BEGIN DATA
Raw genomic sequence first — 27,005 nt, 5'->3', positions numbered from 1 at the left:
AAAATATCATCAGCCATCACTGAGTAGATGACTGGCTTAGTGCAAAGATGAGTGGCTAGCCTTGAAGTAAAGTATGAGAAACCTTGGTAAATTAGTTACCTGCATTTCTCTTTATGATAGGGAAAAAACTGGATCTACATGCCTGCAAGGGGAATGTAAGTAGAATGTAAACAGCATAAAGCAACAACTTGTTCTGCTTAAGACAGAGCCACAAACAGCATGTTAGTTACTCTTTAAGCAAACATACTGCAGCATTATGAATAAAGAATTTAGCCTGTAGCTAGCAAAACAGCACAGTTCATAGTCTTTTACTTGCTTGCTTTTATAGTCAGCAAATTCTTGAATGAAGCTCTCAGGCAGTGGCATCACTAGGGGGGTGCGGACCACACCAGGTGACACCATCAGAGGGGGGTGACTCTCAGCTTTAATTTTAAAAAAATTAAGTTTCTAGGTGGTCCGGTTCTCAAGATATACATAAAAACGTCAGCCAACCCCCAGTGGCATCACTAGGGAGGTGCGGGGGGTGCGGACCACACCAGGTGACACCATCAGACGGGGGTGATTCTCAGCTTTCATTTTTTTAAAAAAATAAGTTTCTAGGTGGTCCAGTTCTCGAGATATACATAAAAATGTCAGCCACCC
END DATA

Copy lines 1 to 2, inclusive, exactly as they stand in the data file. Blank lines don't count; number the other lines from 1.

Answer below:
Raw genomic sequence first — 27,005 nt, 5'->3', positions numbered from 1 at the left:
AAAATATCATCAGCCATCACTGAGTAGATGACTGGCTTAGTGCAAAGATGAGTGGCTAGCCTTGAAGTAAAGTATGAGAAACCTTGGTAAATTAGTTACCTGCATTTCTCTTTATGATAGGGAAAAAACTGGATCTACATGCCTGCAAGGGGAATGTAAGTAGAATGTAAACAGCATAAAGCAACAACTTGTTCTGCTTAAGACAGAGCCACAAACAGCATGTTAGTTACTCTTTAAGCAAACATACTGCAGCATTATGAATAAAGAATTTAGCCTGTAGCTAGCAAAACAGCACAGTTCATAGTCTTTTACTTGCTTGCTTTTATAGTCAGCAAATTCTTGAATGAAGCTCTCAGGCAGTGGCATCACTAGGGGGGTGCGGACCACACCAGGTGACACCATCAGAGGGGGGTGACTCTCAGCTTTAATTTTAAAAAAATTAAGTTTCTAGGTGGTCCGGTTCTCAAGATATACATAAAAACGTCAGCCAACCCCCAGTGGCATCACTAGGGAGGTGCGGGGGGTGCGGACCACACCAGGTGACACCATCAGACGGGGGTGATTCTCAGCTTTCATTTTTTTAAAAAAATAAGTTTCTAGGTGGTCCAGTTCTCGAGATATACATAAAAATGTCAGCCACCC